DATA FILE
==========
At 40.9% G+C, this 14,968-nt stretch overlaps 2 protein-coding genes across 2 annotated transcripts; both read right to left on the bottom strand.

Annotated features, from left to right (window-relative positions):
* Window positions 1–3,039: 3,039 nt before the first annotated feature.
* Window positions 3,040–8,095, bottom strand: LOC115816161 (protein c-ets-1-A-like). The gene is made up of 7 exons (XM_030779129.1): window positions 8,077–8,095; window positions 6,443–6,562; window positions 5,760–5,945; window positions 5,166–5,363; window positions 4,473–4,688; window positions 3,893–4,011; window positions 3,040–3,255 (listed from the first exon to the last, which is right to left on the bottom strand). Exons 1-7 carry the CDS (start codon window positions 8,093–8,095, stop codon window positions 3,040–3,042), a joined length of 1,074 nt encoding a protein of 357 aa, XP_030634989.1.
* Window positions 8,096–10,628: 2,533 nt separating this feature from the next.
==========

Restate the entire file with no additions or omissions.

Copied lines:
At 40.9% G+C, this 14,968-nt stretch overlaps 2 protein-coding genes across 2 annotated transcripts; both read right to left on the bottom strand.

Annotated features, from left to right (window-relative positions):
* Window positions 1–3,039: 3,039 nt before the first annotated feature.
* Window positions 3,040–8,095, bottom strand: LOC115816161 (protein c-ets-1-A-like). The gene is made up of 7 exons (XM_030779129.1): window positions 8,077–8,095; window positions 6,443–6,562; window positions 5,760–5,945; window positions 5,166–5,363; window positions 4,473–4,688; window positions 3,893–4,011; window positions 3,040–3,255 (listed from the first exon to the last, which is right to left on the bottom strand). Exons 1-7 carry the CDS (start codon window positions 8,093–8,095, stop codon window positions 3,040–3,042), a joined length of 1,074 nt encoding a protein of 357 aa, XP_030634989.1.
* Window positions 8,096–10,628: 2,533 nt separating this feature from the next.